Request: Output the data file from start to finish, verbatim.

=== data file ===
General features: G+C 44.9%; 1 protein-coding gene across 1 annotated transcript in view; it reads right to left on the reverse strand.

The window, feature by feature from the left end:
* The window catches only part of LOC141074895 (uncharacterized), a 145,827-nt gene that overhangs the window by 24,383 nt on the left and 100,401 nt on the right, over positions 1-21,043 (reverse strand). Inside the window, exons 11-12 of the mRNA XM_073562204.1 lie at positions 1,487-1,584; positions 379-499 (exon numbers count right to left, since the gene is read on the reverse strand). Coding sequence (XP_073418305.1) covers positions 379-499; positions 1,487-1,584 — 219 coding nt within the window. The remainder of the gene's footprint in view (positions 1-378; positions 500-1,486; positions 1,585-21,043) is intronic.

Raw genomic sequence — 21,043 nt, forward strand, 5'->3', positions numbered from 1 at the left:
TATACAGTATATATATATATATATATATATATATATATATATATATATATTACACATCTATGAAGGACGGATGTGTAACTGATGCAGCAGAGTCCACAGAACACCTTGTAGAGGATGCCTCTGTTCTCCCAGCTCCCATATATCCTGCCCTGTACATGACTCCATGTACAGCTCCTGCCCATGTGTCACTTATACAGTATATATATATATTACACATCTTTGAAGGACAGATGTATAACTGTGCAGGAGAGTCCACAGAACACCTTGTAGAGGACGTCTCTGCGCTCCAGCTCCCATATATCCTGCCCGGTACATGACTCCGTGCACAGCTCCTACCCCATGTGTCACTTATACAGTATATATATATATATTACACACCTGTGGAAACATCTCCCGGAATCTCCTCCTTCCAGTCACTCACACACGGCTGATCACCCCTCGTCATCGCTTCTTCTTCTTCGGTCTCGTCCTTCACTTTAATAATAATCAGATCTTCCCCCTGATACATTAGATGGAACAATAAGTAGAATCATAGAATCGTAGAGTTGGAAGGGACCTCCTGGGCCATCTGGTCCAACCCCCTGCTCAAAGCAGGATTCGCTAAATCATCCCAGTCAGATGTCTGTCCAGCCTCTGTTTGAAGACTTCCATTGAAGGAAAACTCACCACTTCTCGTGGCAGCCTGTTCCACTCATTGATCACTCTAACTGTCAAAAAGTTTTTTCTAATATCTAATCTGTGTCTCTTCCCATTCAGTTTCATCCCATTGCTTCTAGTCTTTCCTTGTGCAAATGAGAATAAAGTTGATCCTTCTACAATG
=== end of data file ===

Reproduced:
General features: G+C 44.9%; 1 protein-coding gene across 1 annotated transcript in view; it reads right to left on the reverse strand.

The window, feature by feature from the left end:
* The window catches only part of LOC141074895 (uncharacterized), a 145,827-nt gene that overhangs the window by 24,383 nt on the left and 100,401 nt on the right, over positions 1-21,043 (reverse strand). Inside the window, exons 11-12 of the mRNA XM_073562204.1 lie at positions 1,487-1,584; positions 379-499 (exon numbers count right to left, since the gene is read on the reverse strand). Coding sequence (XP_073418305.1) covers positions 379-499; positions 1,487-1,584 — 219 coding nt within the window. The remainder of the gene's footprint in view (positions 1-378; positions 500-1,486; positions 1,585-21,043) is intronic.

Raw genomic sequence — 21,043 nt, forward strand, 5'->3', positions numbered from 1 at the left:
TATACAGTATATATATATATATATATATATATATATATATATATATATATTACACATCTATGAAGGACGGATGTGTAACTGATGCAGCAGAGTCCACAGAACACCTTGTAGAGGATGCCTCTGTTCTCCCAGCTCCCATATATCCTGCCCTGTACATGACTCCATGTACAGCTCCTGCCCATGTGTCACTTATACAGTATATATATATATTACACATCTTTGAAGGACAGATGTATAACTGTGCAGGAGAGTCCACAGAACACCTTGTAGAGGACGTCTCTGCGCTCCAGCTCCCATATATCCTGCCCGGTACATGACTCCGTGCACAGCTCCTACCCCATGTGTCACTTATACAGTATATATATATATATTACACACCTGTGGAAACATCTCCCGGAATCTCCTCCTTCCAGTCACTCACACACGGCTGATCACCCCTCGTCATCGCTTCTTCTTCTTCGGTCTCGTCCTTCACTTTAATAATAATCAGATCTTCCCCCTGATACATTAGATGGAACAATAAGTAGAATCATAGAATCGTAGAGTTGGAAGGGACCTCCTGGGCCATCTGGTCCAACCCCCTGCTCAAAGCAGGATTCGCTAAATCATCCCAGTCAGATGTCTGTCCAGCCTCTGTTTGAAGACTTCCATTGAAGGAAAACTCACCACTTCTCGTGGCAGCCTGTTCCACTCATTGATCACTCTAACTGTCAAAAAGTTTTTTCTAATATCTAATCTGTGTCTCTTCCCATTCAGTTTCATCCCATTGCTTCTAGTCTTTCCTTGTGCAAATGAGAATAAAGTTGATCCTTCTACAATG